4. But there is something even more subtle going on here. By using Achazyahu's messengers, Eliyahu is forcing them – Achazyahu's loyal servants – to make a choice. Are they loyal to Achazya or to Eliyahu, to Baal or to Hashem? Here is the key to the rest of the perek where Eliyahu forces Achazyahu's soldiers into submission, by fire and death, so that they will obey Eliayhu rather than the king. It is very reminiscent of the Har Hacarmel story where Eliyahu says to the people, "How long will you keep hopping between two opinions?" and the manner in which he forces them (by fire!) to realise that Hashem is God.

Just imagine the dilemma of Achazyahu's servants as they have to deliver Eliyahu's message to the king that "The bed that you ascended, you shall not descend, for you will most certainly die." How do you deliver that message to the king? But the irony is that Achazyahu's men had become Eliyahu's messengers! (See how they say "Ko Amar Eliyahu!")

BTW do note the use of the roots "Al"h" and "Yr"d". Up and down. These are also key phrases in this perek. Achazyahu FALLS. He then sends messengers says "kum aleh" – ARISE. Eliyahu tells him that the bed which he ASCENDED (al"h) he will nor DESCEND (yr"d) and of course the perek continues with the question as to whether Eliyahu will descend from the hill or whether the officer of the Fifty will ascend the hill.

The Threefold Story – 50 Men

One of the questions that are raised in this story is why Eliyahu had to kill the 50 men sent by Achazyahu. Was it justified? There is some discussion of Achazyah's motive in sending them. Ralbag mysteriously suggests that Achazyahu sent them to honour Eliyahu. Some suggest (Metzudot and barabanel) that Achazyahu wanted to summon him to his palace in order to hear the Nevuah directly … which eventually did happen. The objectionable thing according to both of these explanations was the manner in which the officer addressed Eliyahu putting him at the service of the king. Rav Samet is unhappy with these approaches. He suggests a third motive. That achazyahu wanted to kill Eliyahu and in that way to annul the decree of his own death. This explanation has advantages in that it gives some backdrop to the high drama here. What is at stake is the very authority of Nevua. Achazyahu thinks he can manipulate the devar Hashem by violent means and Eliyahu proves that the Devar Hashem is far stronger that the hands of man.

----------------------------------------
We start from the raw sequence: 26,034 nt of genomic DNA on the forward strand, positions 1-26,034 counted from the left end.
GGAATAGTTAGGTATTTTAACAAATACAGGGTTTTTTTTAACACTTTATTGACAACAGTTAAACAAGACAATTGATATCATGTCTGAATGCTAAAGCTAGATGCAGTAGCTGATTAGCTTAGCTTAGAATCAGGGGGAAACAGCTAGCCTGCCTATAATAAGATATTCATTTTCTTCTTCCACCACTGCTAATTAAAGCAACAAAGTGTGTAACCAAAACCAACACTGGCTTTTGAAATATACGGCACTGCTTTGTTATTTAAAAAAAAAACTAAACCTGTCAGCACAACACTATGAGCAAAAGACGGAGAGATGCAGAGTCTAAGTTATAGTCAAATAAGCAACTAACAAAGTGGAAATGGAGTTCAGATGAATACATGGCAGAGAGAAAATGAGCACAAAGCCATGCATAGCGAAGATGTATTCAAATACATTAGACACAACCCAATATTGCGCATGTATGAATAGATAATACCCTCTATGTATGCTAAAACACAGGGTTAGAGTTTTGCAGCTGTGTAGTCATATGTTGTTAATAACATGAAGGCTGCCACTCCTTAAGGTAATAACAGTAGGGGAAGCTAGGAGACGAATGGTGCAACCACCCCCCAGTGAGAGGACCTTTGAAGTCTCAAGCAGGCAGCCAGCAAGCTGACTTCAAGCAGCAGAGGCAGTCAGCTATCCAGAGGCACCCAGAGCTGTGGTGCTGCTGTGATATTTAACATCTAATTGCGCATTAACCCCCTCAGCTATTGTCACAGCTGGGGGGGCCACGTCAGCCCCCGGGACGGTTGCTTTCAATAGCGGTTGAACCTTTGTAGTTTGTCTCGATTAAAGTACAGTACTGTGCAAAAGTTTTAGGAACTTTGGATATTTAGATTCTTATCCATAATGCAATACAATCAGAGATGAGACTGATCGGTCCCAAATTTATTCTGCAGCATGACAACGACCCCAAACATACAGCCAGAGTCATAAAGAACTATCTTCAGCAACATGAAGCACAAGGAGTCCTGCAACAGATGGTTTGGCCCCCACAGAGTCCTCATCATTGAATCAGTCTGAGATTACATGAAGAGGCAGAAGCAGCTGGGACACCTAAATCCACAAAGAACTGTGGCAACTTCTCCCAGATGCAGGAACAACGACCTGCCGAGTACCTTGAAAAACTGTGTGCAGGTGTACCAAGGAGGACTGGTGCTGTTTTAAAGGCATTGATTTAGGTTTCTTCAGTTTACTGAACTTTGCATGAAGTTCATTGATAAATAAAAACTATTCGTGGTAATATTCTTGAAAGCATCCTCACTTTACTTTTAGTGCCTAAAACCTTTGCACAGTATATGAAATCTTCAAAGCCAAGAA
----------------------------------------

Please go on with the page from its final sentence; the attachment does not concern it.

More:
Structurally, here is a classic structure of 3 and 4 whereby there is a repeated pattern over 3 rounds, leading to a fourth "breakthrough" that emerges from the previous three. (A great example might be Bilaams curses.) In general, the munber 3 is prominent in Eliyahu stories (3 years of famine, 3 pourings of water on har hacarmel, 3 years of peace between Aram and Israel) and of course the theme of fire is an Eliyahu theme.

In this vein, do an exercise whereby you compare the language and body language of each of the three army officers and you will see how there is a distinct progression as the 3rd one fully accepts Eliyahu's role as a representative of God, and hence ASCENDS to him, and BOWS to him, and talks with submission and persuasion and request rather than barking orders at the Navi. You will see how tha language of the Tanach here beautifully demonstrates the gradual submission of Achazyahu's men.

So in summary, this is a perek which describes a titan struggle between the truth of God, and Nevuah, on the one side, and the king, the national representative, who seeks to abandon God, or to see himself as the authority above God's authority. The final scene in the Perek is where Eliyahu is granted entry to Shomron, and delivers the message in person. In the final analysis, the king is forced top accept God's word rather than that of Baal Zevuv, and he is also coerced into receiving Eliyahu is the prophet of Israel.